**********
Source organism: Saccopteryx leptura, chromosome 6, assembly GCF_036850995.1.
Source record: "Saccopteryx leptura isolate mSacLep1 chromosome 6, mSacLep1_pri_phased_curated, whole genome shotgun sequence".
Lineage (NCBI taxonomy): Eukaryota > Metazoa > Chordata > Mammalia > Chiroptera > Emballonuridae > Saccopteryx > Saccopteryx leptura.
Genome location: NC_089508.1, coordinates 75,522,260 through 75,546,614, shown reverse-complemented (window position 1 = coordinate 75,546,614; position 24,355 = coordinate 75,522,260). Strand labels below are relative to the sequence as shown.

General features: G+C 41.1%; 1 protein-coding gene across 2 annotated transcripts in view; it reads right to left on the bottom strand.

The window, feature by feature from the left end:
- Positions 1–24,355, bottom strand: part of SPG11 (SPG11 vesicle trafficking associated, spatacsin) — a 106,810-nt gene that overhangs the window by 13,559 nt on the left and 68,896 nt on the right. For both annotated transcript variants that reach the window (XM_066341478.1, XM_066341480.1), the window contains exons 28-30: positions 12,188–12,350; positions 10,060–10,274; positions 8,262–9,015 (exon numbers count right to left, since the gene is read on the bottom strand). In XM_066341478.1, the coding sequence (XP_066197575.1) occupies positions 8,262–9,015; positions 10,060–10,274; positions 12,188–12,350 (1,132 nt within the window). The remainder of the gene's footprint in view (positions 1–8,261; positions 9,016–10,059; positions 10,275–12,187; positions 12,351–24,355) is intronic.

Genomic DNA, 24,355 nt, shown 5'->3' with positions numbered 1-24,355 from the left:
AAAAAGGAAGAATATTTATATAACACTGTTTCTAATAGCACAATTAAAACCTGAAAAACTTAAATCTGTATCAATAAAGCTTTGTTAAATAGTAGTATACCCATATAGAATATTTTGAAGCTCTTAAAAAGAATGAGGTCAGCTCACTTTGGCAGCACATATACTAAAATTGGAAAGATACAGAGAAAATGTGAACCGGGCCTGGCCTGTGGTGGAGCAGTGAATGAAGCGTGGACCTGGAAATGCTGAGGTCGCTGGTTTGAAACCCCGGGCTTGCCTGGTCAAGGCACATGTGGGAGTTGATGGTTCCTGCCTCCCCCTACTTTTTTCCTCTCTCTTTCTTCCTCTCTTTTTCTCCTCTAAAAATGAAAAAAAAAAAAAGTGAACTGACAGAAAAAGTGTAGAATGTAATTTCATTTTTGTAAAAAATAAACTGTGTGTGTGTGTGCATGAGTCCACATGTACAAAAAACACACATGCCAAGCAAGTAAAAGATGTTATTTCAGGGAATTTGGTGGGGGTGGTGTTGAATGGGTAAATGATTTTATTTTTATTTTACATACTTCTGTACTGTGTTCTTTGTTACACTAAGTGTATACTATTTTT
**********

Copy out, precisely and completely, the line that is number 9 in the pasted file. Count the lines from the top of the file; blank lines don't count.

AAAAAGGAAGAATATTTATATAACACTGTTTCTAATAGCACAATTAAAACCTGAAAAACTTAAATCTGTATCAATAAAGCTTTGTTAAATAGTAGTATACCCATATAGAATATTTTGAAGCTCTTAAAAAGAATGAGGTCAGCTCACTTTGGCAGCACATATACTAAAATTGGAAAGATACAGAGAAAATGTGAACCGGGCCTGGCCTGTGGTGGAGCAGTGAATGAAGCGTGGACCTGGAAATGCTGAGGTCGCTGGTTTGAAACCCCGGGCTTGCCTGGTCAAGGCACATGTGGGAGTTGATGGTTCCTGCCTCCCCCTACTTTTTTCCTCTCTCTTTCTTCCTCTCTTTTTCTCCTCTAAAAATGAAAAAAAAAAAAAGTGAACTGACAGAAAAAGTGTAGAATGTAATTTCATTTTTGTAAAAAATAAACTGTGTGTGTGTGTGCATGAGTCCACATGTACAAAAAACACACATGCCAAGCAAGTAAAAGATGTTATTTCAGGGAATTTGGTGGGGGTGGTGTTGAATGGGTAAATGATTTTATTTTTATTTTACATACTTCTGTACTGTGTTCTTTGTTACACTAAGTGTATACTATTTTT